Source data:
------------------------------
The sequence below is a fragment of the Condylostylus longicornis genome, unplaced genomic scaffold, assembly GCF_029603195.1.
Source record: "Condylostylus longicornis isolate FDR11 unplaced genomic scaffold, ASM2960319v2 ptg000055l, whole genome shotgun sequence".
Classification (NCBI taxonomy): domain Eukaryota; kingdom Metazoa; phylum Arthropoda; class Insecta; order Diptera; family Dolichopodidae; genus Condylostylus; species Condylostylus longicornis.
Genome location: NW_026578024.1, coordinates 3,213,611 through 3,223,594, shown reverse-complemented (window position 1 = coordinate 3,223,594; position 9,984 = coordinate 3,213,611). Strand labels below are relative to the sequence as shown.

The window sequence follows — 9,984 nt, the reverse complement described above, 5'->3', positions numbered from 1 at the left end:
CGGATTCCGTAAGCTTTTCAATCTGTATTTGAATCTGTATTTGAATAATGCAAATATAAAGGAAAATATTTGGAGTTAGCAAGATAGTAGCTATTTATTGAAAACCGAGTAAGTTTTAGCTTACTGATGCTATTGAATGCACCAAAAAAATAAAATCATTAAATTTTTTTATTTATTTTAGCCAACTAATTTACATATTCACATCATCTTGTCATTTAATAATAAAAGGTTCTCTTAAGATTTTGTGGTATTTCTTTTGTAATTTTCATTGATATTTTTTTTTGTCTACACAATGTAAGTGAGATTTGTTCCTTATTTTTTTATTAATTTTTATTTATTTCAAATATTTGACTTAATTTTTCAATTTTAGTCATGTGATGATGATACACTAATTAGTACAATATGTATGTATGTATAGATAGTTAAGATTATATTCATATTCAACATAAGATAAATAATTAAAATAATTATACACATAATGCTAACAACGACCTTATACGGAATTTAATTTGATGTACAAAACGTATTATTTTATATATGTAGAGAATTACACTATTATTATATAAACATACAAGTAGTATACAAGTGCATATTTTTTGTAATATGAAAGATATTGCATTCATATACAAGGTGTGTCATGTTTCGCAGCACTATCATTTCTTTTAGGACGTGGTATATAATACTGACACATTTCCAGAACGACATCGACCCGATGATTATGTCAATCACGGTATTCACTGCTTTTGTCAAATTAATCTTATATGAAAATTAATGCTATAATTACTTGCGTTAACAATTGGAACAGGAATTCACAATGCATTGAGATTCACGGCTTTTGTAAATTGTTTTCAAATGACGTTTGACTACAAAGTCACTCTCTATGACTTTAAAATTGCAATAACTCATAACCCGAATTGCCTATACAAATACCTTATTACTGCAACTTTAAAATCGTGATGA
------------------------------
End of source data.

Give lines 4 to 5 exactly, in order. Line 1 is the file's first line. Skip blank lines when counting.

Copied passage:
Genome location: NW_026578024.1, coordinates 3,213,611 through 3,223,594, shown reverse-complemented (window position 1 = coordinate 3,223,594; position 9,984 = coordinate 3,213,611). Strand labels below are relative to the sequence as shown.

The window sequence follows — 9,984 nt, the reverse complement described above, 5'->3', positions numbered from 1 at the left end: